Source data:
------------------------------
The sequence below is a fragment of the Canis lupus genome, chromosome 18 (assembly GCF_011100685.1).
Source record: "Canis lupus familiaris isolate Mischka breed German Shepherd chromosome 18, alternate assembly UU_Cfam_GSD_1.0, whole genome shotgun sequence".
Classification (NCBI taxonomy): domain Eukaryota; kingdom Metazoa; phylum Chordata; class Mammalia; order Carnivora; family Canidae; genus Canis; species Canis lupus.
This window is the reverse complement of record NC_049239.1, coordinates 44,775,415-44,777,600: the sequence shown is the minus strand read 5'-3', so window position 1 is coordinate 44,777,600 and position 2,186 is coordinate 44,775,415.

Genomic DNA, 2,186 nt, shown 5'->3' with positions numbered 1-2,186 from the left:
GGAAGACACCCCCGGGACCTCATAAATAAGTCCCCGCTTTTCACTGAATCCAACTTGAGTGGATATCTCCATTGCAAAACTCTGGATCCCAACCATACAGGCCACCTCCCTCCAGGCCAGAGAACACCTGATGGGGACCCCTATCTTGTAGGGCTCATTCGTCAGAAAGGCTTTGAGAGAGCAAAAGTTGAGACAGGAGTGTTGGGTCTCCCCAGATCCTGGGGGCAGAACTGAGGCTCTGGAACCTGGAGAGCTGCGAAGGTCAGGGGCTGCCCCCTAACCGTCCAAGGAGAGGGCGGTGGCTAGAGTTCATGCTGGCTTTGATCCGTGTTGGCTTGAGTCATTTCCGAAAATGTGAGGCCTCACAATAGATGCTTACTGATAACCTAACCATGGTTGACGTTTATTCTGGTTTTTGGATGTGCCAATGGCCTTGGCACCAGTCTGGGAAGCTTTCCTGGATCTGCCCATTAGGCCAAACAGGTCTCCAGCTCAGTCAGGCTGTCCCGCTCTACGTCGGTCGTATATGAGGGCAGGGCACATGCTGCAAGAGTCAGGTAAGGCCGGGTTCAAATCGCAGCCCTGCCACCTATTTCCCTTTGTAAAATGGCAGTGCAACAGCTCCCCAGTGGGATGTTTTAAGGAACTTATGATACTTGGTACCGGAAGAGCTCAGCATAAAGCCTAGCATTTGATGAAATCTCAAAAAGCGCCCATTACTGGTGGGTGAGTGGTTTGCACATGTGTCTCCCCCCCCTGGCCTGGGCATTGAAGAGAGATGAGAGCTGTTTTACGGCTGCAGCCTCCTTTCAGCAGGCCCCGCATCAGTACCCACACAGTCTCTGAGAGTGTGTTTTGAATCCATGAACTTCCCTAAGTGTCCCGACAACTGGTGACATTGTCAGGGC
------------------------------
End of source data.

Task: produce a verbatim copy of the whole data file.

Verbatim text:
The sequence below is a fragment of the Canis lupus genome, chromosome 18 (assembly GCF_011100685.1).
Source record: "Canis lupus familiaris isolate Mischka breed German Shepherd chromosome 18, alternate assembly UU_Cfam_GSD_1.0, whole genome shotgun sequence".
Classification (NCBI taxonomy): domain Eukaryota; kingdom Metazoa; phylum Chordata; class Mammalia; order Carnivora; family Canidae; genus Canis; species Canis lupus.
This window is the reverse complement of record NC_049239.1, coordinates 44,775,415-44,777,600: the sequence shown is the minus strand read 5'-3', so window position 1 is coordinate 44,777,600 and position 2,186 is coordinate 44,775,415.

Genomic DNA, 2,186 nt, shown 5'->3' with positions numbered 1-2,186 from the left:
GGAAGACACCCCCGGGACCTCATAAATAAGTCCCCGCTTTTCACTGAATCCAACTTGAGTGGATATCTCCATTGCAAAACTCTGGATCCCAACCATACAGGCCACCTCCCTCCAGGCCAGAGAACACCTGATGGGGACCCCTATCTTGTAGGGCTCATTCGTCAGAAAGGCTTTGAGAGAGCAAAAGTTGAGACAGGAGTGTTGGGTCTCCCCAGATCCTGGGGGCAGAACTGAGGCTCTGGAACCTGGAGAGCTGCGAAGGTCAGGGGCTGCCCCCTAACCGTCCAAGGAGAGGGCGGTGGCTAGAGTTCATGCTGGCTTTGATCCGTGTTGGCTTGAGTCATTTCCGAAAATGTGAGGCCTCACAATAGATGCTTACTGATAACCTAACCATGGTTGACGTTTATTCTGGTTTTTGGATGTGCCAATGGCCTTGGCACCAGTCTGGGAAGCTTTCCTGGATCTGCCCATTAGGCCAAACAGGTCTCCAGCTCAGTCAGGCTGTCCCGCTCTACGTCGGTCGTATATGAGGGCAGGGCACATGCTGCAAGAGTCAGGTAAGGCCGGGTTCAAATCGCAGCCCTGCCACCTATTTCCCTTTGTAAAATGGCAGTGCAACAGCTCCCCAGTGGGATGTTTTAAGGAACTTATGATACTTGGTACCGGAAGAGCTCAGCATAAAGCCTAGCATTTGATGAAATCTCAAAAAGCGCCCATTACTGGTGGGTGAGTGGTTTGCACATGTGTCTCCCCCCCCTGGCCTGGGCATTGAAGAGAGATGAGAGCTGTTTTACGGCTGCAGCCTCCTTTCAGCAGGCCCCGCATCAGTACCCACACAGTCTCTGAGAGTGTGTTTTGAATCCATGAACTTCCCTAAGTGTCCCGACAACTGGTGACATTGTCAGGGC